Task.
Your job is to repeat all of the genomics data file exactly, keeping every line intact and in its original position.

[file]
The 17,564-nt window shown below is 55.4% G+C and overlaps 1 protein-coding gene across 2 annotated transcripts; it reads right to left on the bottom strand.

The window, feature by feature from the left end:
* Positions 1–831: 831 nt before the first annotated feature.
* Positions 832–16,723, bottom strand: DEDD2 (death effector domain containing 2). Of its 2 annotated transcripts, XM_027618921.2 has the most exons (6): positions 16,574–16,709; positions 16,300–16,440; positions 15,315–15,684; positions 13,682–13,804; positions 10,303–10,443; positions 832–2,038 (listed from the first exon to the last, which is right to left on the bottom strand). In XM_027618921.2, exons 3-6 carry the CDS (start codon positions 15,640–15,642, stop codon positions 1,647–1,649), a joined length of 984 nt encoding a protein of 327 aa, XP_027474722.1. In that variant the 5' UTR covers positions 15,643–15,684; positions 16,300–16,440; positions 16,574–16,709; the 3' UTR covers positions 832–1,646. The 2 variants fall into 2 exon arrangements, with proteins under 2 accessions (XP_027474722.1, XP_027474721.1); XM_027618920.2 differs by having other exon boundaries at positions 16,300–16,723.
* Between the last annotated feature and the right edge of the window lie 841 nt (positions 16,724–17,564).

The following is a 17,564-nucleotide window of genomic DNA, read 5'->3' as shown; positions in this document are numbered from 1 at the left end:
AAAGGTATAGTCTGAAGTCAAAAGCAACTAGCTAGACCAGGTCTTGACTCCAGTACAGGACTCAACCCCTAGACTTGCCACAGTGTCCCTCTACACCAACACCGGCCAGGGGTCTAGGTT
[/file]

The 17,564-nt window shown below is 55.4% G+C and overlaps 1 protein-coding gene across 2 annotated transcripts; it reads right to left on the bottom strand.

The window, feature by feature from the left end:
* Positions 1–831: 831 nt before the first annotated feature.
* Positions 832–16,723, bottom strand: DEDD2 (death effector domain containing 2). Of its 2 annotated transcripts, XM_027618921.2 has the most exons (6): positions 16,574–16,709; positions 16,300–16,440; positions 15,315–15,684; positions 13,682–13,804; positions 10,303–10,443; positions 832–2,038 (listed from the first exon to the last, which is right to left on the bottom strand). In XM_027618921.2, exons 3-6 carry the CDS (start codon positions 15,640–15,642, stop codon positions 1,647–1,649), a joined length of 984 nt encoding a protein of 327 aa, XP_027474722.1. In that variant the 5' UTR covers positions 15,643–15,684; positions 16,300–16,440; positions 16,574–16,709; the 3' UTR covers positions 832–1,646. The 2 variants fall into 2 exon arrangements, with proteins under 2 accessions (XP_027474722.1, XP_027474721.1); XM_027618920.2 differs by having other exon boundaries at positions 16,300–16,723.
* Between the last annotated feature and the right edge of the window lie 841 nt (positions 16,724–17,564).

The following is a 17,564-nucleotide window of genomic DNA, read 5'->3' as shown; positions in this document are numbered from 1 at the left end:
AAAGGTATAGTCTGAAGTCAAAAGCAACTAGCTAGACCAGGTCTTGACTCCAGTACAGGACTCAACCCCTAGACTTGCCACAGTGTCCCTCTACACCAACACCGGCCAGGGGTCTAGGTT